Standing the test of time – Hines General Store

    Hines General Store before the new highway – h/t Hines Family

    It’s the iconic business on the highway from Lander to Dubois. What started as only one store has grown into Hines General Store and just a few yards to the north, the Wind River Trading Company.

    The store and trading post, located on the south side of Ft. Washakie, has served the people of the Wind River Reservation since 1946, and it remains the largest private, non-energy employer on the entire reservation.

    Paul and Peg Hines – h/t Hines Family

    Paul and Marjorie “Peg” Hines purchased the store from Wes Croskey soon after Paul returned from World War II.  He served in the Pacific as a Navy Corpsman attached to Marine combat units.

    The post-war period was epic for small rural stores with similar businesses springing up from Hell’s Half Acre to Dubois. The Hines General Store is one of the few that has survived the whims of economic turmoil. It remains a viable institution serving the people of Fremont County.

    A receipt book from the early days – h/t Hines Family

    Peg came from Massachusetts to work as a field nurse at Ft. Washakie.

    Paul, originally from Pennsylvania, was working as a baggage handler at the Arapaho Train Station when the couple met. She was on a return trip from her childhood home in Massachusetts.

    Paul’s mother, Llewellyn, at one time was the editor of the Wyoming State Journal newspaper in Lander.

    The couple took the original store and built a business that is the envy of rural stores across the nation.

    Dave and Ben Hines, owners of Hines General Store – h/t Randy Tucker

    Two generations later, their grandsons, Dave and Ben Hines incorporated the business and own the General Store and Trading Company under the DBH Corporation and the Western America Development Corporation.

    They’ve come a long way since the small general store opened. Suppliers were originally local. They offered milk from Cream of Weber in Lander, delivered by Rick Bourne, and Sweetheart bread delivered from Riverton by Wally West. For a long time, they received their groceries and produce from Associated Foods in Billings.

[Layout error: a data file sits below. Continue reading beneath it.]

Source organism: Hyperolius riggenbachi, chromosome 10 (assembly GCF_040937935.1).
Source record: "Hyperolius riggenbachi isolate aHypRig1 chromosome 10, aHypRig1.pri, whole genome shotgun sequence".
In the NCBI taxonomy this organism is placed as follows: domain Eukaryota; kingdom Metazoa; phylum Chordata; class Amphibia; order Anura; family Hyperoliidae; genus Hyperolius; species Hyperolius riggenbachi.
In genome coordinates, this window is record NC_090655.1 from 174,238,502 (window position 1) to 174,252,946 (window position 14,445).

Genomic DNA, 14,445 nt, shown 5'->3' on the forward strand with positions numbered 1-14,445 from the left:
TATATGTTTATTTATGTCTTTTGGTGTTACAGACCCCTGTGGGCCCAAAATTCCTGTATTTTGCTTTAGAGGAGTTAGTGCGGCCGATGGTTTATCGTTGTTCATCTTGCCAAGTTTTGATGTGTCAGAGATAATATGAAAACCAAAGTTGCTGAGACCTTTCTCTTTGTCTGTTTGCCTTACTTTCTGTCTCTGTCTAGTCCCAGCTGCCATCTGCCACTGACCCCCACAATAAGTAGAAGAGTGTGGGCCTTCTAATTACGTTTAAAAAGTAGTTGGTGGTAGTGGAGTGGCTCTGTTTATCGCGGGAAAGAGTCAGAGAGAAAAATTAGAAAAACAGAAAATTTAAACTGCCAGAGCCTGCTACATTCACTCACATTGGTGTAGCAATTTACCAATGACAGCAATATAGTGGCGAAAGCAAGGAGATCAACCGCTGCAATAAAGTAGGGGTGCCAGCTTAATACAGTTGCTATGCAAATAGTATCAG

The Olson Dairy of Lander delivered milk, cheese and butter to the Hines General Store – h/t Hines Family

    When Associated Foods centralized to Salt Lake City they planned to stop services to smaller stores across the region.

    “When they moved to Salt Lake, they wanted to cut out the Haslam’s at the Crowheart Store,” Dave said. “We said keep them or lose us.”

    Associated kept its contract with the Crowheart Store.

    A Tribal Fishing Permit issued in 1955 and signed by Paul Hines – h/t Hines Family

    “We are the oldest Associated Foods store in Wyoming,” Dave said.

    The facilities are modern, with a state-of-the-art kitchen, chillers, freezers, and modern lighting.

    An ample produce section at Hines – h/t Randy Tucker

    Dave is a 1986 graduate of Lander Valley High School. Ben graduated from Lander in 1990 and then went to the University of Wyoming where he completed an electrical engineering degree in 1996.

    “I do as much of the IT work as I can,” Ben said.

    Ben also keeps the books for both businesses.

    Changes from the original small store to the modern complex today were gradual with a major expansion when Don and Sharon Hines took over the store from Paul and Peg in 1963. The biggest changes came with a construction project in 1978.

    The Sacajawea Service Station soon after it was built – h/t Hines Family

    In the early years, Paul and Hub remained partners, selling just about anything that could make a profit.

    “They’d sell bales of hay, cinder blocks, salt blocks, and dam canvas,” Dave said. “Hub sold clothing and western apparel. Dad sold meat, fresh produce, clothing, guns, ammunition, Wind River Tribal fishing licenses, and ag supplies.